Click on Open and reauthenticate using your Azure credentials. Before you move forward, install Azure CLI tools using the Microsoft docs. Click on the current release of Azure CLI and install it with straightforward steps.
In Step 1: deployment prerequisites, click on Install tools. It starts downloading the required Azure CLI commands.
Once it is installed, you can see the discovered file path and status as below.
Select the license terms and click on Next.
In Step 2: Azure SQL Database – Azure account settings page, verify the Azure account, subscription and the Azure SQL Server.
In Step3: Database settings, specify the Azure SQL DB name, database collation, specify a firewall rule name, IP address range as shown below. In my demo, I have specified the Azure DB name as [myazuredemodb].
Click Next, Step 4: Summary, review and click on Create.
Azure Data Studio creates a Jupyter notebook with Azure CLI scripts for deploying Azure DB. Therefore, it requires configuring Python Runtime. It opens a window to configure Python to run the Python 3 kernel. Click on New Python installation.
Step 1:Configure Python Runtime
Step 2: Install Dependencies
In step 2, click on Install dependencies. As shown below, it installs Jupyter 1.0.0.
It shows the downloaded package details and their installation progress in the Output tab of Azure Data Studio.
Once Jupyter and its dependencies are installed, it gives a prompt – Notebook dependencies installation is complete as shown below.
Explore Jupyter notebook for Azure SQL Database deployment
As shown below, you get a notebook to create the Azure SQL Database. This notebook has Azure CLI scripts and instructions as per your defined input. It has the following steps.
Set variable and set up Notebook : This section contains the variable for Azure DB deployment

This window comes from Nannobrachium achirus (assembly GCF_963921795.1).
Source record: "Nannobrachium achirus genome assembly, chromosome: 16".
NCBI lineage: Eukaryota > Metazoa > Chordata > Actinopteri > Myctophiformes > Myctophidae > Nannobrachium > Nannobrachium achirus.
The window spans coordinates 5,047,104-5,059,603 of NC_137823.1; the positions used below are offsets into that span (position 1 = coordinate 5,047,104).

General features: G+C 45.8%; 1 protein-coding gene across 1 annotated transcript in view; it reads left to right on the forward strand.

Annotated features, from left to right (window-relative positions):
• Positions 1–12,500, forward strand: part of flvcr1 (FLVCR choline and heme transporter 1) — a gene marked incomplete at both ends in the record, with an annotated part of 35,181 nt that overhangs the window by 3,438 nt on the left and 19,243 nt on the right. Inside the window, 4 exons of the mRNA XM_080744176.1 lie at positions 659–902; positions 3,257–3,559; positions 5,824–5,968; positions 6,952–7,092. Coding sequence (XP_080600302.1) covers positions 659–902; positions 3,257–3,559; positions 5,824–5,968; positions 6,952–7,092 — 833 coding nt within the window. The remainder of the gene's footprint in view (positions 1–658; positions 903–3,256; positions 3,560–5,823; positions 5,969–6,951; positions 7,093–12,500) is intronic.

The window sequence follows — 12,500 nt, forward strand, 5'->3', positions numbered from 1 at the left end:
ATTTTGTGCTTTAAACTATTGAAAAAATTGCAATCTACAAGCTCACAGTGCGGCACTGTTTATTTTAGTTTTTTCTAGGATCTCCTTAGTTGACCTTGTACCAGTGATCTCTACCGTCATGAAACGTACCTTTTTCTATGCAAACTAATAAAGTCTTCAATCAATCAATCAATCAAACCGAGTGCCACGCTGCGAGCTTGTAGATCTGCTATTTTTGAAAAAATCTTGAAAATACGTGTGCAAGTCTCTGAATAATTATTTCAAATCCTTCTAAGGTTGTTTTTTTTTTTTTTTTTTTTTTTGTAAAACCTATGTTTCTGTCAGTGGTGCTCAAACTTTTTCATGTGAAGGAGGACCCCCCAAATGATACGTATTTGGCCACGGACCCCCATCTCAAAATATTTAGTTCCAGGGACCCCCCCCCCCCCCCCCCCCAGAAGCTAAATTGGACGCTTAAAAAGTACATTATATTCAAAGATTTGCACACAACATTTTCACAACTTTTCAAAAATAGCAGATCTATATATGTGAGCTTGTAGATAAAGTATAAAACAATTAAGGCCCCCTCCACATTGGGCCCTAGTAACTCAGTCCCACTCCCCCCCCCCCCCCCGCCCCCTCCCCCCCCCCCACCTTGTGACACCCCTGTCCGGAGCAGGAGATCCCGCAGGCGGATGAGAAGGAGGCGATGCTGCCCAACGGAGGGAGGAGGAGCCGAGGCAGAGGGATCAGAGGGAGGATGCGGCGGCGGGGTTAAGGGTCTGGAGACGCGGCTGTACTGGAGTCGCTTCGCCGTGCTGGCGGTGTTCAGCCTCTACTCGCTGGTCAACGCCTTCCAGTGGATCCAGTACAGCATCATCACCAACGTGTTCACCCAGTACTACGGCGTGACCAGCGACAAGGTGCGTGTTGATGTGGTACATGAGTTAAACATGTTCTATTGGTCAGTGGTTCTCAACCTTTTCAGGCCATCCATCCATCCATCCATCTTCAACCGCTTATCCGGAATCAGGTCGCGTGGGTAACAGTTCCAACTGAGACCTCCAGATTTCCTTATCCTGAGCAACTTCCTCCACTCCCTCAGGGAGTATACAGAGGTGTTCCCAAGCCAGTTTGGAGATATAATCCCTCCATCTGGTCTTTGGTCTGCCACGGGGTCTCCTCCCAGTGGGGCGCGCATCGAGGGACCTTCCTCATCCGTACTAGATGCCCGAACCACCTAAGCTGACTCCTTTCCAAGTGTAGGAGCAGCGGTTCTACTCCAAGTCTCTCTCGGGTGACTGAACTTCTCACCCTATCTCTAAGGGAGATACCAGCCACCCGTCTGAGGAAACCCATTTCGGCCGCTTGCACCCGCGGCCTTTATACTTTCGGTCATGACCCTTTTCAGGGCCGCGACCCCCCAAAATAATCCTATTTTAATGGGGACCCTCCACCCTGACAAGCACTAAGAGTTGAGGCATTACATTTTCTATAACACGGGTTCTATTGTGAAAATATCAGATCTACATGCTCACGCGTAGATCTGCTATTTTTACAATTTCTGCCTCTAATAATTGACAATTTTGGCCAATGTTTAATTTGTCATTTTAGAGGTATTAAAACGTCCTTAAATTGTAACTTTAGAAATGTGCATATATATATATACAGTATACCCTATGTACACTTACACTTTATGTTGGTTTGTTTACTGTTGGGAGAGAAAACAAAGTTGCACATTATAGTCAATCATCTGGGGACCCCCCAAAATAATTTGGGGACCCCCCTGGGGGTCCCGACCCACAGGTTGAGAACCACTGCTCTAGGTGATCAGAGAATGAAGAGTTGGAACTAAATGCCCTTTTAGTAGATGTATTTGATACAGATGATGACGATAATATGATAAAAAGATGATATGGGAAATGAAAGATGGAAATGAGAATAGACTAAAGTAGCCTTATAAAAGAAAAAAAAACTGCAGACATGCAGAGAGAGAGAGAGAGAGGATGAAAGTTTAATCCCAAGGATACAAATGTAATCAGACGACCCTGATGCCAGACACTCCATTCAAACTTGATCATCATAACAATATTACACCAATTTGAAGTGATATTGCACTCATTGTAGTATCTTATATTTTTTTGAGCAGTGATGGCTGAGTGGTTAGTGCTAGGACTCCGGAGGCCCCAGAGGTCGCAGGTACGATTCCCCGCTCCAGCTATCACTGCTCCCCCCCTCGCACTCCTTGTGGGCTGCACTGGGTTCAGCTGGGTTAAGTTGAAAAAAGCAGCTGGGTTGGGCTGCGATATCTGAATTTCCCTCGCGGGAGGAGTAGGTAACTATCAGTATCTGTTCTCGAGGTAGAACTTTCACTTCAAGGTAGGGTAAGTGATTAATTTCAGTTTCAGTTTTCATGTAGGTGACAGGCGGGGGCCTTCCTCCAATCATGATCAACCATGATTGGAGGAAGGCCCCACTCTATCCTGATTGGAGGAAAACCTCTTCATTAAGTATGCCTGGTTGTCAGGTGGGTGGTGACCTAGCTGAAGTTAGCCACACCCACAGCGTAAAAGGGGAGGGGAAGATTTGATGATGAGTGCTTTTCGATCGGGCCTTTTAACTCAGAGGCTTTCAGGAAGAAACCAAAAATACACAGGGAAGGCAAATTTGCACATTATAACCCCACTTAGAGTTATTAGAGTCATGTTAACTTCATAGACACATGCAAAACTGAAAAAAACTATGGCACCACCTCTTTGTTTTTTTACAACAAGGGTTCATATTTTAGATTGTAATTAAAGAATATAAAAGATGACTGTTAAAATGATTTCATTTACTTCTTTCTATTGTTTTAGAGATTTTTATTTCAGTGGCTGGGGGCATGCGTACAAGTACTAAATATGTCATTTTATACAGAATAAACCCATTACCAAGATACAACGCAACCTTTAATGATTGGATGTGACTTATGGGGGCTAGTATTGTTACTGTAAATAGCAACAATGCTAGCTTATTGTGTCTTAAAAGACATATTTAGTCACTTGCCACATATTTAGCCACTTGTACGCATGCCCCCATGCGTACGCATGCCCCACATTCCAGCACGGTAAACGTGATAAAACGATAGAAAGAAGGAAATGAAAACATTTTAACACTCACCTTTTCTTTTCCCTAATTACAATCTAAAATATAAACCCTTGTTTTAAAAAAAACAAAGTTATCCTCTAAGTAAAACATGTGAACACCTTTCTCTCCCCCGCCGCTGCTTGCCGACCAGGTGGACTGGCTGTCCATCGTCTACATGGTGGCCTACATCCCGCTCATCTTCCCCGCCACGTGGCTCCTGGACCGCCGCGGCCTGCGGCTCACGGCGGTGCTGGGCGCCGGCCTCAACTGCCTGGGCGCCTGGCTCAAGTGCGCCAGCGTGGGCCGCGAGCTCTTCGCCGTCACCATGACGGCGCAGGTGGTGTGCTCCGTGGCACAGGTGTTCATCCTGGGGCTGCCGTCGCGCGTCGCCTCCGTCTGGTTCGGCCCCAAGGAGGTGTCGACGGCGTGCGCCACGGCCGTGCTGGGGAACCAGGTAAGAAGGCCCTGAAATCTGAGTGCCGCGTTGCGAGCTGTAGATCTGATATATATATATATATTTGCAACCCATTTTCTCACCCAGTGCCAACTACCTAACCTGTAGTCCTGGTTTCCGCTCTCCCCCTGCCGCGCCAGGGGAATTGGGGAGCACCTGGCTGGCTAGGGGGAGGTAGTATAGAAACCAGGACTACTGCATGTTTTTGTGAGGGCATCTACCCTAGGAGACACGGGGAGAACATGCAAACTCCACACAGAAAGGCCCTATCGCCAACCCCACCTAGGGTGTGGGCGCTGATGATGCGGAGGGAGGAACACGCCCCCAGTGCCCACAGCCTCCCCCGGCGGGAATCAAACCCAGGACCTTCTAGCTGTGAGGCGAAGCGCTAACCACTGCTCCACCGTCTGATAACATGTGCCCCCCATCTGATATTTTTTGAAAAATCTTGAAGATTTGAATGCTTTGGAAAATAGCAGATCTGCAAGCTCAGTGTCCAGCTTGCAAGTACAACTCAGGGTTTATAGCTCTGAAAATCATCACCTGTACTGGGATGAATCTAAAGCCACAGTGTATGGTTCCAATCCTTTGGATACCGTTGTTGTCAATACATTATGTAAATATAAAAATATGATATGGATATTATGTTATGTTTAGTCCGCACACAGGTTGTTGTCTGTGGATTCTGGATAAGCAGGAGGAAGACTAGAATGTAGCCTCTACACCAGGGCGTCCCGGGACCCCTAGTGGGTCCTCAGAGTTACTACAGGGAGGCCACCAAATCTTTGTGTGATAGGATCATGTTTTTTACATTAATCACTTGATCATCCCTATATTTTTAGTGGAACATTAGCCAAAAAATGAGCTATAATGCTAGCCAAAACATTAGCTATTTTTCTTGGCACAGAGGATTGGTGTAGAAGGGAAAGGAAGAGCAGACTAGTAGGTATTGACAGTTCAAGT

- azure_sqldb_subscription: This parameter is for Azure subscription ID
- azure_sqldb_resource_group_name: Resource group name for Azure DB
- azure_sqldb_server_name: Azure logical SQL Server name
- azure_sqldb_database_name: Azure SQL Database name that we want to create
- azure_sqldb_collation: It has SQL Database collation name. By default, it uses collation SQL_Latin1_General_CP1_CI_AS
- azure_sqldb_enable_firewall_rule: Enter True for enabling firewall
- azure_sqldb_ip_start: Minimum IP address
- azure_sqldb_ip_end: Maximum
- azure_sqldb_firewall_name: Firewall rule name
Notebook set up and connect to Azure account: This step connects to Azure account for subscription ID specified in the variable azure_sqldb_subscription
Setting Azure subscription and create a server firewall rule: In this step, Jupyter notebook defines a firewall rule with the specified IP address
Create Azure SQL Database: It uses az sql db create CLI command for database deployment. By default, it makes a serverless compute model with the Gen5 family. You can configure different pricing tiers and additional customization in the script
You can refer to az sql db to learn more details.
To deploy an Azure DB using the Azure SQL Studio Jupyter notebook, click on Run all.
The Jupyter notebook displays all Azure CLI scripts and their output in the relevant section. The following figure shows az sql db create command output for creating a new Azure SQL Database.
To validate the deployment, refresh your ADS connection, and you have [myazuredemodb] Azure DB, as shown below.
You can view the deployed database logical server name, pricing tier, auto-pause delay using the Azure portal as well.
Azure Data Studio generates Jupyter notebook with Azure CLI scripts for deploying Azure SQL Database. It helps you to automate, customize and deploy the database quickly without worrying about the scripting. To deploy a new database, you can modify the required parameter value and run the notebook for seamless deployment of Azure DB.